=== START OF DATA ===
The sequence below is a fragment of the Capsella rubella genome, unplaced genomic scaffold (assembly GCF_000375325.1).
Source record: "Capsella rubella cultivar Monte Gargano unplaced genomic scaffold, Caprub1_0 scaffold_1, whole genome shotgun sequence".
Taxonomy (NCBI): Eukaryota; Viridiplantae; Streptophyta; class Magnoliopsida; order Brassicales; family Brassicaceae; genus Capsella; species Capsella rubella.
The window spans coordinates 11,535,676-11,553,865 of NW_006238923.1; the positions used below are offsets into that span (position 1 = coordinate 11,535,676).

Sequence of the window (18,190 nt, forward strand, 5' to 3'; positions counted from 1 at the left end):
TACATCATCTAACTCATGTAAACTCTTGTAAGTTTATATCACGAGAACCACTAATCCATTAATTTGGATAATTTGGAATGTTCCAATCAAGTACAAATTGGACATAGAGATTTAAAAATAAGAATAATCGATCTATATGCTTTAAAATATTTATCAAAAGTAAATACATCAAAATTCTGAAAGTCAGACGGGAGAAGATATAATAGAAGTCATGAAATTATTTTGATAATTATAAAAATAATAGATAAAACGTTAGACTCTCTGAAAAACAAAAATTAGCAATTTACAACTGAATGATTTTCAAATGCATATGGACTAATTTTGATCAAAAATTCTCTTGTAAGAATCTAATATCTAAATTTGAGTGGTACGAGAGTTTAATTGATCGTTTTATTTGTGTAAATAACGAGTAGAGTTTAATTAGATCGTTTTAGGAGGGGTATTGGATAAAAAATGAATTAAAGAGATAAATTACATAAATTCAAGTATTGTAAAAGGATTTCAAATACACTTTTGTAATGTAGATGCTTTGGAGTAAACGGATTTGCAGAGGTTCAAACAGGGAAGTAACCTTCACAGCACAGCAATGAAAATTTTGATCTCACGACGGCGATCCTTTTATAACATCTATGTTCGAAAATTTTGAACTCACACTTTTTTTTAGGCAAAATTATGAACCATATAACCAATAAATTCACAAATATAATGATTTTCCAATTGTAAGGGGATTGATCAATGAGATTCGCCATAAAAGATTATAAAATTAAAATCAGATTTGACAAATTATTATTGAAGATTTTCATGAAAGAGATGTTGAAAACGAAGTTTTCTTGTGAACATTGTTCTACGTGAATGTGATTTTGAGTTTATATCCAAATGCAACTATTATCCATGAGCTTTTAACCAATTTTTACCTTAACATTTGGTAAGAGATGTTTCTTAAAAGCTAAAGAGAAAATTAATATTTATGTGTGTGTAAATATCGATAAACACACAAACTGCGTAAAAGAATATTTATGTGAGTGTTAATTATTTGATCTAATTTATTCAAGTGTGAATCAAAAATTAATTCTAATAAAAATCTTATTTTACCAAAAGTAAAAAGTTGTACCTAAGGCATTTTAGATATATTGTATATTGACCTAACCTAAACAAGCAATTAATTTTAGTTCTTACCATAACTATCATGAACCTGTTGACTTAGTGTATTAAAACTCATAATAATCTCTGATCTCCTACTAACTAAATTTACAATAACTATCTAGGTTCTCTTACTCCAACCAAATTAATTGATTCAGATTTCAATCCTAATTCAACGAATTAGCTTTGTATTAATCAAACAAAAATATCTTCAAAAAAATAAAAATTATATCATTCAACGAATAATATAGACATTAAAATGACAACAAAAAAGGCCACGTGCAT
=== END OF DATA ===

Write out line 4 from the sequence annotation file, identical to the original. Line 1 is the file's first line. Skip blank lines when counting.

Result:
The window spans coordinates 11,535,676-11,553,865 of NW_006238923.1; the positions used below are offsets into that span (position 1 = coordinate 11,535,676).